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Earth Changes, Our Limiting Beliefs & Interconnectedness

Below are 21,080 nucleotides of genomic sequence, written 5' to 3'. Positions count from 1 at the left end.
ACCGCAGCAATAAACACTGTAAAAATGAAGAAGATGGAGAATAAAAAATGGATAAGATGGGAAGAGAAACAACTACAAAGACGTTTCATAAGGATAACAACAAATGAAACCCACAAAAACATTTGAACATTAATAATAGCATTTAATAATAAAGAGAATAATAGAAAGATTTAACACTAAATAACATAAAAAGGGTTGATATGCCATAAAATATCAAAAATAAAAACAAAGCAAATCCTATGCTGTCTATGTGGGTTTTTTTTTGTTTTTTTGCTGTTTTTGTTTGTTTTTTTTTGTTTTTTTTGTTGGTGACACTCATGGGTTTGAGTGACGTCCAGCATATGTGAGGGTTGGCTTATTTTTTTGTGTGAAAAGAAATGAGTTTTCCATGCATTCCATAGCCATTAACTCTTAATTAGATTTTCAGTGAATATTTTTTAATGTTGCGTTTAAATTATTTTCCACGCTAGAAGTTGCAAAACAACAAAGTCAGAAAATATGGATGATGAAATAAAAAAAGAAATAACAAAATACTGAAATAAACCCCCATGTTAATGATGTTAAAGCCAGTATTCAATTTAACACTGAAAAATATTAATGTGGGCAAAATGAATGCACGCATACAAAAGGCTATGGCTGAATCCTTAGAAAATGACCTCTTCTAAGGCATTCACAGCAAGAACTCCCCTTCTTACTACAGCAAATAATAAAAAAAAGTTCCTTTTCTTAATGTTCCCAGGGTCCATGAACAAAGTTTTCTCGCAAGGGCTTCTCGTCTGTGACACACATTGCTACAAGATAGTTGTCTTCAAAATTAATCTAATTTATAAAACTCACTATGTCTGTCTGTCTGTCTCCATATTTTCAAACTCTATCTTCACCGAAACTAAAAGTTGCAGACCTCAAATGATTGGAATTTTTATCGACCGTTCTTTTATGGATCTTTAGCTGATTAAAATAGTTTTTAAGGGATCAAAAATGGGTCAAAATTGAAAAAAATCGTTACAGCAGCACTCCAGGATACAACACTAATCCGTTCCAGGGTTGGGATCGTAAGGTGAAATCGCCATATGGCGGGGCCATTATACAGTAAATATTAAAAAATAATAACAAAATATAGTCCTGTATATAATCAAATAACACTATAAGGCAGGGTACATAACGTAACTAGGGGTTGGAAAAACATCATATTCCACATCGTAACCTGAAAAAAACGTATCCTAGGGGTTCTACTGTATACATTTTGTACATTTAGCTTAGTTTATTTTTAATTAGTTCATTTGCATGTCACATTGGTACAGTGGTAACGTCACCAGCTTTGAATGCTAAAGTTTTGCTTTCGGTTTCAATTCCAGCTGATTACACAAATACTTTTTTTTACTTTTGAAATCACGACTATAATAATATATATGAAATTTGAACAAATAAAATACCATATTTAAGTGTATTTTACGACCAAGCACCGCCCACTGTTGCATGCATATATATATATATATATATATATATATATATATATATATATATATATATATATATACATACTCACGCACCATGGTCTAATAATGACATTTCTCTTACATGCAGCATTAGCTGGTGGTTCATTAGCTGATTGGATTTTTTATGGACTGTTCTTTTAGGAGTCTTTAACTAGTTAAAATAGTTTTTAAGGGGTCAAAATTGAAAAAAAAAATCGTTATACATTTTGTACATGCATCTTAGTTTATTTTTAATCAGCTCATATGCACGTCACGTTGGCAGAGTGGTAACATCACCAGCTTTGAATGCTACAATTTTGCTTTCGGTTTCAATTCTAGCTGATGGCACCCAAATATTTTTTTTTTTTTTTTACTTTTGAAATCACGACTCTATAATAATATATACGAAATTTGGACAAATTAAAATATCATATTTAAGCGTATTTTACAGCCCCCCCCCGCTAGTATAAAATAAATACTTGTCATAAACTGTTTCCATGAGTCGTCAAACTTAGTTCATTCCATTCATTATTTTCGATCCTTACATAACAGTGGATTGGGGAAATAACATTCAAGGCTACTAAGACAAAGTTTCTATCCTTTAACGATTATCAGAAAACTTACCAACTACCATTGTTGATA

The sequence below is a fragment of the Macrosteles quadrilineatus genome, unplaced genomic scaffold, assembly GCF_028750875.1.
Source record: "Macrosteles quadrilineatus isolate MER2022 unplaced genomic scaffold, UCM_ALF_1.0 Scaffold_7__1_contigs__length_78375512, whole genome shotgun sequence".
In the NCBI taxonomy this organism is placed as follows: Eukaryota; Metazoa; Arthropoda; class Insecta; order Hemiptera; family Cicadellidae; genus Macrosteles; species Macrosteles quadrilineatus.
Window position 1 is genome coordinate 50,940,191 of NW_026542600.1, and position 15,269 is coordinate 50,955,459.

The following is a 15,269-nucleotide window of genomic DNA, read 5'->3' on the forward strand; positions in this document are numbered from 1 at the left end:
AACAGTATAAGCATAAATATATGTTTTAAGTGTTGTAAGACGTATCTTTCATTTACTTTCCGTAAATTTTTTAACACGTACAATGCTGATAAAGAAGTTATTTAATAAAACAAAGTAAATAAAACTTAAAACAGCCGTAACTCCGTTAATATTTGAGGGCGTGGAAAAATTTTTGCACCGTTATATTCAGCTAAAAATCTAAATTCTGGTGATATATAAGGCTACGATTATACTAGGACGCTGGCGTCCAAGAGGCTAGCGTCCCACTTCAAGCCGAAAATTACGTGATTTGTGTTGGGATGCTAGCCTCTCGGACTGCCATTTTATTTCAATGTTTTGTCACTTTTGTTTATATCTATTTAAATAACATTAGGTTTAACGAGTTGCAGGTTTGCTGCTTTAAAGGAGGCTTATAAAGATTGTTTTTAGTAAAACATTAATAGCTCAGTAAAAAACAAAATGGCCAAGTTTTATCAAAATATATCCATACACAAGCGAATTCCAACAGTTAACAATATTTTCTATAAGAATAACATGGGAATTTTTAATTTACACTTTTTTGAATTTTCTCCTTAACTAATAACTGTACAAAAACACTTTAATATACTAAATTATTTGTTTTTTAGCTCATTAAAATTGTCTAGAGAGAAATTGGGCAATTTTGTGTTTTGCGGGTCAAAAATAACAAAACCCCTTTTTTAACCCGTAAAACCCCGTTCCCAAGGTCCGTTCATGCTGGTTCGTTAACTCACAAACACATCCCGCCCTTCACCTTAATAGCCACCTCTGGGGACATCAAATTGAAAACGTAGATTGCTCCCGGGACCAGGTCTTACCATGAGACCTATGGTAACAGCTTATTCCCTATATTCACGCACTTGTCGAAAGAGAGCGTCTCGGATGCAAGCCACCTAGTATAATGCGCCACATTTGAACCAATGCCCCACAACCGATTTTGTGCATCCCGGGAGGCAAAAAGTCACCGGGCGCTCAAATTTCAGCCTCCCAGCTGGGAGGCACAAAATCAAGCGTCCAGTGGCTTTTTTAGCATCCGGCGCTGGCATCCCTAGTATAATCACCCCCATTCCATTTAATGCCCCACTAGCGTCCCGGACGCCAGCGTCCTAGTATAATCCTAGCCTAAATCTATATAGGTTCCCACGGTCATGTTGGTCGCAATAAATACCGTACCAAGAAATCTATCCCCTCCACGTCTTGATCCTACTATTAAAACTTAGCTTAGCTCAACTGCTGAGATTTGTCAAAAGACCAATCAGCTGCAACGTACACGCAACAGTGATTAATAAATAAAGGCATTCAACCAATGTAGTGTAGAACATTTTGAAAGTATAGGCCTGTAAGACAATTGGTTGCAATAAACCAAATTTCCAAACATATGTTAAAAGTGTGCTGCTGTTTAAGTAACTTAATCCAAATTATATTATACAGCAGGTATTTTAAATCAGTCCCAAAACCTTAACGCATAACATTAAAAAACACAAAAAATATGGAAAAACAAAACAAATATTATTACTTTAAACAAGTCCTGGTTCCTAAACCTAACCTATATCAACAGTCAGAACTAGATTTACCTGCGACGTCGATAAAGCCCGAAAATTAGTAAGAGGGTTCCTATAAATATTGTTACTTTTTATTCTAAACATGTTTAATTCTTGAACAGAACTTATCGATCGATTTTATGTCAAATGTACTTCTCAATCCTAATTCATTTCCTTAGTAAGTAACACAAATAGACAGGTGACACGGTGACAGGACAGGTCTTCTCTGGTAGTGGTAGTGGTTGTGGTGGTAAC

I first learned about "earth changes" in college, when I began exploring my Cherokee ancestry. I went out west and learned how to build a sweatlodge (inipi) and the elders who led the inipi spoke about earth changes. When I returned home, I decided to go on a vision quest (hanblecha), guided by my teacher, Caocoochee, a man I had met at a gathering in West Virginia that explored different spiritual traditions. I studied with him and became a member of the Whirling Rainbow Lodge for many years. Besides honoring the changing seasons with the inipi ceremony and supporting folks on hanblecha, we also learned survival skills. We learned how to identify wild animals by their tracks and their scat. We learned how to forage for wild food and how to build debris shelters. I met one of my first herbal medicine teachers, Leenie Hobbie and studied wild plant food and medicine with both her and Jeanne Rose for 3 years. All of these skills were supposed to prepare us for the changes coming. Around this time, I also spent a summer working on an organic farm, where I truly got to experience how "we are all related". I saw firsthand how the weather - the sun, moon, rain and wind all affect our food, as well as the insects and fungi - both the beneficials and the parasites. We raised bees to pollinate our fruit trees, and we depended on the earthworms to fix nitrogen in our soil. A great appreciation is cultivated by living in harmony with Nature. You realize that She gives us everything we need to survive. But, I also learned during that time, how out of touch most people were with Nature. How separated they were - without appreciation for how their behaviors and actions affected the world around them. Today we are experiencing the culmination of our ignorance and disconnection from "Mother Nature". People who believe human actions do not affect climate change are living with blinders on, and, unfortunately, it's hurting all of us. When we live in a bubble, we are able to ignore the suffering of our neighbors and excuse ourselves from doing anything to change our own behaviors. But, when we understand that we are all connected - not just as human beings, but as part of nature - then we take greater care not to disturb our natural environment. It makes perfect sense that if we kill an entire species, the species that depend on that species for life will also be affected. If we continue to pollute the ocean, the species that live there will suffer (including the fish some people depend on for life). When we drill into the earth for oil or frack for natural gas, we must have some affect on the earth. If we cut all the trees down on a plot of land, we're going to affect the homes for wildlife, the air temperature which is no longer shaded, and the makeup of the gases in the environment (nothing there to absorb CO2 gases). These are just behaviors that many people take for granted. Then there are more extreme behaviors like a group of kids setting off fireworks in the woods and starting a fire that ends up burning for days, destroying thousands of trees and animals' lives and creating smoke and ash causing sickness in humans, evacuations and loss of homes. Jon Kabat-Zinn explains our interconnectedness in his book on mindfulness, "Full Catastrophe Living", which details the Mindfulness Based Stress Reduction Program used in Medical centers worldwide. In a chapter called appropriately, "Glimpses of Wholeness, Delusions of Separateness", he says, "While we are whole ourselves as individual beings, we are also part of a larger whole, interconnected through our family and our friends and acquaintances to the larger society and, ultimately, to the whole of humanity and life on the planet. Beyond the ways in which we can perceive through our senses and through our emotions that we are connected with the world, there are also the countless ways in which our being is intimately woven into the larger patterns and cycles of nature that we only know about through science and through thinking (although even here, indigenous peoples always knew and respected these aspects of interconnectedness in their own ways as natural laws). To mention just a few, we depend on the ozone layer in the atmosphere to protect us from lethal ultraviolet radiation; we depend on the rain forests and oceans to recycle the oxygen we breathe; we depend on a relatively stable carbon dioxide concentration in the atmosphere to buffer global temperature changes. In fact, one scientific view, known as the Gaia hypothesis, is that the earth as a whole behaves as one single self-regulating living organism, given the name Gaia after the Greek goddess of the earth. This hypothesis affirms a view based on strong scientific evidence and reasoning that was, in essence, also held by all traditional cultures and peoples, a world in which all life, including human life, is interconnected and interdependent - and that interconnectedness and interdependence extends to the very earth itself." There's a fascinating movie that beautifully illustrates our interconnectedness called, "The Queen of Trees". Using groundbreaking micro and macro photography, it details the intimate relationship between the fig tree and the wasp. "The wasp and the fig depend on each other for survival. Without the wasp, the tree could not pollinate its flowers and produce seeds. Without the fig, the wasp would have nowhere to lay its eggs." (produced by BBC). The movie captures the complex relationship between the fig tree, the wasp and the many other creatures from ants to elephants that depend on the fig tree for shelter and food. Everything in Nature is to intricately connected that breaking any link in her web can lead to catastrophe for a single species and eventually the planet. However, as we cultivate mindfulness in our own lives, we can become aware of our limiting beliefs that disconnect us from each other and cause us to see ourselves as separate from the web of life. Again, as Jon Kabat-Zinn explains, "The ability to perceive interconnectedness and wholenss in addition to separateness and fragmentation can be cultivated through mindfulness practice." The future of our planet, as well as our own survival depend upon us awakening this connection, cultivating it and being more mindful about how we live in harmony with Turtle Island. Namaste.